Medical educators, admissions tutors, policy makers, test developers and researchers with an interest in widening access to medical education and understanding the range of impacts that high-stakes assessments have on individuals, institutions and society.

Workshop 9 – Early Exposure to Work Experience for 21st Century Learners in Health Professions (HP): Developing and Implementing a Program
Ian Wilson, Australia & Sharifah Sulaiha, Malaysia

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The Healthcare system is transforming fast due to confluent revolutions in science, biology and computer science. The disruption is expecting better delivery of care, management of illness, role of patients and relationship between health professionals and stakeholders.

At the end of the workshop participants will understand what is the requirement of 21st century healthcare environment, analyzing the readiness of their program to prepare learners for the expected outcomes. It will make clear to participants that early exposure to work experience has many benefits for students ranging from vocational confirmation, through the early development of professional identity to setting the clinical context for the biomedical science and using the technology to depict Humanities. It will also highlight difficulties that may arise.

At the end of the workshop, participants will have the skills necessary to develop a program of early exposure to work experience designed to meet their learning outcomes.

While there will be some didactic presentations most of the program will consist of small group activities that will enable participants to experience developing a program firsthand.

Who should attend
Anyone considering or already implementing a program of early exposure to work experience in 21st century.

* Registration Desk will be open for the Main Conference from 2 pm onwards on Friday, 12 April 2019.
* Posters to be up by 8.30am on Saturday, 13 April 2019.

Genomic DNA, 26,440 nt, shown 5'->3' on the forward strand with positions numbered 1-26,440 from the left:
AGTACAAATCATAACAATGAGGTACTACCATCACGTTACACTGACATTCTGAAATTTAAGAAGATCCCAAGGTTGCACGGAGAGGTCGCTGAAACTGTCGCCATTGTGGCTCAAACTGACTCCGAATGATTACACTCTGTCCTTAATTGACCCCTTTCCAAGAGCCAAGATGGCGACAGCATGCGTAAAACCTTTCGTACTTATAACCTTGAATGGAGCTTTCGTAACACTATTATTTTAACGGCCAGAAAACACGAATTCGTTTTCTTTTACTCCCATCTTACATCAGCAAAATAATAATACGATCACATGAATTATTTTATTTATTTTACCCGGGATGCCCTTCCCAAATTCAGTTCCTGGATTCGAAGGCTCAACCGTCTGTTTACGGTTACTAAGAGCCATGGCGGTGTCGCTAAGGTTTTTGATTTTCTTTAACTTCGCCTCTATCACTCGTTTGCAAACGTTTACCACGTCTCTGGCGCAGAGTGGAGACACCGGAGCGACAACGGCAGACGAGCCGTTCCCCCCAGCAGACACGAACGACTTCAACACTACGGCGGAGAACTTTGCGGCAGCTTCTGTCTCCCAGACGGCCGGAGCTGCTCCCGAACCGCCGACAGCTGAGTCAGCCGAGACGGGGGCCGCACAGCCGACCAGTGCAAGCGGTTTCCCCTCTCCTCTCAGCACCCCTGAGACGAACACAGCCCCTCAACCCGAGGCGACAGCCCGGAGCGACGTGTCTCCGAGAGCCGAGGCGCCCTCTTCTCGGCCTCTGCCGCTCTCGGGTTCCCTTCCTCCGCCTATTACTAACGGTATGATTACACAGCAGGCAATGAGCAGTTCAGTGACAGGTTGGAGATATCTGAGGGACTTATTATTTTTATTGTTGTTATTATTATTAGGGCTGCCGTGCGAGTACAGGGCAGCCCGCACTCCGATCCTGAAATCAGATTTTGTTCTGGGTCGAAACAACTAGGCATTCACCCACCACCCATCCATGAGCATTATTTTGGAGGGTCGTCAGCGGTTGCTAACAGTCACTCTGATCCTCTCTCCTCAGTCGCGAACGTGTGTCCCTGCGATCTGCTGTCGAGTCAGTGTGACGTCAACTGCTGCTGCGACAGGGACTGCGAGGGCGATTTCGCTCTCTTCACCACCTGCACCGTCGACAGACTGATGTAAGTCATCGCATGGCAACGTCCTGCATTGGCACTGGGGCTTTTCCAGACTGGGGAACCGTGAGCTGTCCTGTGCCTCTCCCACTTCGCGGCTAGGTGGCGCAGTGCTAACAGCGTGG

Day 2 (Saturday, 13 April 2019)

8:00am – 8:30am Registration
8:30am – 8:35am

Welcome by the Organising Chair
Vishna Devi Nadarajah, Malaysia

8:35am – 8:45am

Opening Address by the Vice Chancellor of IMU
Abdul Aziz Baba, Malaysia

8:45am – 9:15am

Keynote Address
Have we future-ready curricula? We have reached the end of the present paradigm for healthcare professions education. How do we get the nut out of the tube?
Ronald Harden, United Kingdom

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The need to review how we train healthcare professionals has been well documented. It has been argued, justifiably, that the present approach does not and increasingly will not meet the needs of the population we serve. When planning for the future there are four options:

  1. Preserve the status quo. This increasingly will be found lacking.
  2. Make minor adjustments. While the current approach to training has much to commend it, simple window dressing of this will not meet future needs.
  3. Make major changes to the present system such as highlighting work-based learning, expanding interprofessional education, reviewing the expected learning outcomes, developing adaptive learning and unbundling the curriculum. This offers many attractions but by itself it will not be sufficient.
  4. Bring about a revolution in the health care professions with fundamentally different types of health care professionals trained to meet tomorrow’s needs.

While option 3 has many attractions, we are approaching the end of the current paradigm for training healthcare professionals. Imagination may be constrained by the past but with imagination and creativity we need to challenge our current thinking. A revolution is required that embraces a forward looking approach. We need to think how to get the nut out of the tube.


9:15am – 10:00am

Plenary 1 Future Ready Curricula for health professionals
Gabriel M Leung, Hong Kong

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*To be uploaded soon.


10:00am – 10:30am Refreshment & Networking
10:30am – 12:00pm

Symposium 1 – Identity construction: are tensions and struggles inevitable?
Ong Sik Yin & Lee Lee Sian, Singapore; Lynn Monrouxe, Taiwan